Social Anxiety and Me

Happy Monday! Furlough has ended and I’m back at the day job. Bleurgh. But at least I have this Monday off to work on writing-related activities.

I recently contributed a post to Onyx Student Support’s blog on the subject of social anxiety and how it has affected my life. Click on the link to read my story.

Other than that, I guess I’m struggling by, trying to find work, trying not to worry too much about what our lives are going to look like in the near future as some sort of New World Order establishes itself.

You can relate, right?

I’m getting through it with coffee, exercise (namely, learning how to dance with the help of YouTube), listening to music (lo-fi is my thing right now), reading, and, most importantly, the love and support of my family (always remember the more important things).

That’s all for now.

Bis spater!

 

 

Furlough Thoughts

black vintage typewriter

Furlough. It’s a funny word. I thought it was something to do with ploughing fields until it happened to me. I’ve been on furlough from my day job for four weeks now, and I have to say I’m enjoying it, because it means I get to spend more time doing things I love, i.e. my writing.

So pretty much most of my time on furlough has been spent writing, thinking about writing, and planning marketing activities linked to my writing. I’ve been treating each weekday like a workday: each morning I make a list of things I want to accomplish that day. Then in the late afternoon I exercise and study German, then after dinner (or tea as we call it in our house) it’s time to chill: journal and read a book.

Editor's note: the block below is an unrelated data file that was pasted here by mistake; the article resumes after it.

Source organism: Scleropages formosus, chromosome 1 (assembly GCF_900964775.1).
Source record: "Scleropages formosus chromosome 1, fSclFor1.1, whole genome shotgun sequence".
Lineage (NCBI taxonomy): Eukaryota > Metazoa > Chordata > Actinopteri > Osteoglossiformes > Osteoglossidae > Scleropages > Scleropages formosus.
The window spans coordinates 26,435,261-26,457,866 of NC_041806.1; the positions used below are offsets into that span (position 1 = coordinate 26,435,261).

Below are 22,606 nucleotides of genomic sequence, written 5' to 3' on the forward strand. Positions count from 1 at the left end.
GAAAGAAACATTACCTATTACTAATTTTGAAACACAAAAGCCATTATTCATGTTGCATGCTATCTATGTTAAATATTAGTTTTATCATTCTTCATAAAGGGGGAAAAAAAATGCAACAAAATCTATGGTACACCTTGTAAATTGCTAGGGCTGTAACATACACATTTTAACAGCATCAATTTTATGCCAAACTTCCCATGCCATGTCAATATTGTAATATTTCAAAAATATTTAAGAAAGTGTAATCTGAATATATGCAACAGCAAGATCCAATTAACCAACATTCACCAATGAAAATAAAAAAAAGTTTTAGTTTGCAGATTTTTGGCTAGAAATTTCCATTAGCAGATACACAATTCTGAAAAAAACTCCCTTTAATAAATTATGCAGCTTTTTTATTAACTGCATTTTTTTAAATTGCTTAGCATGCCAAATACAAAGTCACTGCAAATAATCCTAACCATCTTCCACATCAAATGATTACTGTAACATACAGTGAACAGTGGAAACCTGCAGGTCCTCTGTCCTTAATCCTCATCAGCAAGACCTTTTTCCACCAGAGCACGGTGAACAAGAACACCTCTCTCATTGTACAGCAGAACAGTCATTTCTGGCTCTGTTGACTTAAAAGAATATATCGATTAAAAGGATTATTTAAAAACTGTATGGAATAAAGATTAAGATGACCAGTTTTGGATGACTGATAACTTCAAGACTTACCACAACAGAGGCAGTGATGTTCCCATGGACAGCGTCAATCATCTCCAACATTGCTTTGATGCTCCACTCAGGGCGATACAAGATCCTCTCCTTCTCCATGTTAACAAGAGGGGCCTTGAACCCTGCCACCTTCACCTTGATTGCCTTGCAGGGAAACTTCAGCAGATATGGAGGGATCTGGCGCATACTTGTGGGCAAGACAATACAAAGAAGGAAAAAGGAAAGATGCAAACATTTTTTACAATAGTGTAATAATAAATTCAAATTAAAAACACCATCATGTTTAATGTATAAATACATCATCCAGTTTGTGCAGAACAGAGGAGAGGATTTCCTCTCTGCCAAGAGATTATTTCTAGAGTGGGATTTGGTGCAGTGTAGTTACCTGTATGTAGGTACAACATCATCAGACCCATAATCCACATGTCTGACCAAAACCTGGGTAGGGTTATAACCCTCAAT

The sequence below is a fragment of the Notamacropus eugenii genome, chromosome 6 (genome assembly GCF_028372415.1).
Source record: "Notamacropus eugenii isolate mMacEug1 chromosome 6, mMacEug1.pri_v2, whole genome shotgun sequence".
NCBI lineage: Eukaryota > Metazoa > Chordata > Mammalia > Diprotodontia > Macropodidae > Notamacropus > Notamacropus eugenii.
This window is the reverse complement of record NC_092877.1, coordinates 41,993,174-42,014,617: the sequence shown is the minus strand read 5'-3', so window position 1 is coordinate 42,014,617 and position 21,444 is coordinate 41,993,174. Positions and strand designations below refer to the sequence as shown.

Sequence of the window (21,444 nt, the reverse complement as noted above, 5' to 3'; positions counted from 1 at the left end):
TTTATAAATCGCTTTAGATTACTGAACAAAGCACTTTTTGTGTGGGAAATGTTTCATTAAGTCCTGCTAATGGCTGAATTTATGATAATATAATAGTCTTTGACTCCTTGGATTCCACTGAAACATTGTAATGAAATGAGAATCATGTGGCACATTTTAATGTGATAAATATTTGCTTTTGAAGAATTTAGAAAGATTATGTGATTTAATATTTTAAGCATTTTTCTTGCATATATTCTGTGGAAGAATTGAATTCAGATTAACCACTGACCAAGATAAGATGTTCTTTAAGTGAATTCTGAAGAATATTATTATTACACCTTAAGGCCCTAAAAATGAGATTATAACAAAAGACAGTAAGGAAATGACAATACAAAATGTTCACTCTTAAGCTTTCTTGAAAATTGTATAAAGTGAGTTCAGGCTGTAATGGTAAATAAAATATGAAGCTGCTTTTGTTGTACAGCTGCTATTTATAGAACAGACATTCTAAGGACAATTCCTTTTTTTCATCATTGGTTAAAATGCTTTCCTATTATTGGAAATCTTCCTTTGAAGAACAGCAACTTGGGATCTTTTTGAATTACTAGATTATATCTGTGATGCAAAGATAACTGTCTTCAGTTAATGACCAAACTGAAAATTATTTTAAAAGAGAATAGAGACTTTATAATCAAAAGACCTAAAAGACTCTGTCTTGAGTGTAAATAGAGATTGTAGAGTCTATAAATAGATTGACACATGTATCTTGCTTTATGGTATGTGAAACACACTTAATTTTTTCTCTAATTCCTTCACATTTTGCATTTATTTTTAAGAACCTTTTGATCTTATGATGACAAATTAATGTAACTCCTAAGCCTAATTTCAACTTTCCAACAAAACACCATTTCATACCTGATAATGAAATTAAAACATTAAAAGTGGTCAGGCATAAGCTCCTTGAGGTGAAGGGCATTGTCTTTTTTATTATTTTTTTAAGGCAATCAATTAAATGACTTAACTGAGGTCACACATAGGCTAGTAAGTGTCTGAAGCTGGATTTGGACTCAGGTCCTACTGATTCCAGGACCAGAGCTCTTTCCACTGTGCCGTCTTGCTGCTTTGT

I’m content in the rhythm of my days. I know the lockdown and being on furlough has been hard for some people, but for me it’s been business as usual to be honest, except I have more time because I’m not going to work. I didn’t go out a lot anyway.

I’ve been looking into turning my Alice novelette into an ebook, researching my options, but have come up against two major hurdles: one is my dislike of Amazon, which is monopolising the ebook scene (as well as a lot of other things), and the other thing is basic lack of funds. I’m tight for cash at the moment and can’t really afford to publish through an alternative platform, such as Ingram Sparks, and pay for an ISBN code (which costs, like, £90 in the UK). I’ve already spent £100 on self-publishing a limited run of paperback volumes for friends and family. So I can’t really afford to spend more on promoting this novellette at the moment.

It’s a shame, because I’d like for my writing to reach a wider audience, but there’s time.

Another thing I’m focusing on while in furlough is trying to push my day-job in a more writerly direction. I’ve been applying for online copywriting jobs, and trying to get work as a freelancer. Early days, but I’m hopeful. I think my experience so far during furlough has confirmed freelancing would suit me. The only thing I’m missing is a nice cuddly cat or a dachshund to sit in my lap while I type, but I’ve got goldfish and they’re almost as good, right? They’re certainly cute, if not that cuddly.

So yes, I would say furlough has been good for me because it has given me more time to push for my dreams. How about you? Have you been furloughed and how have you found it?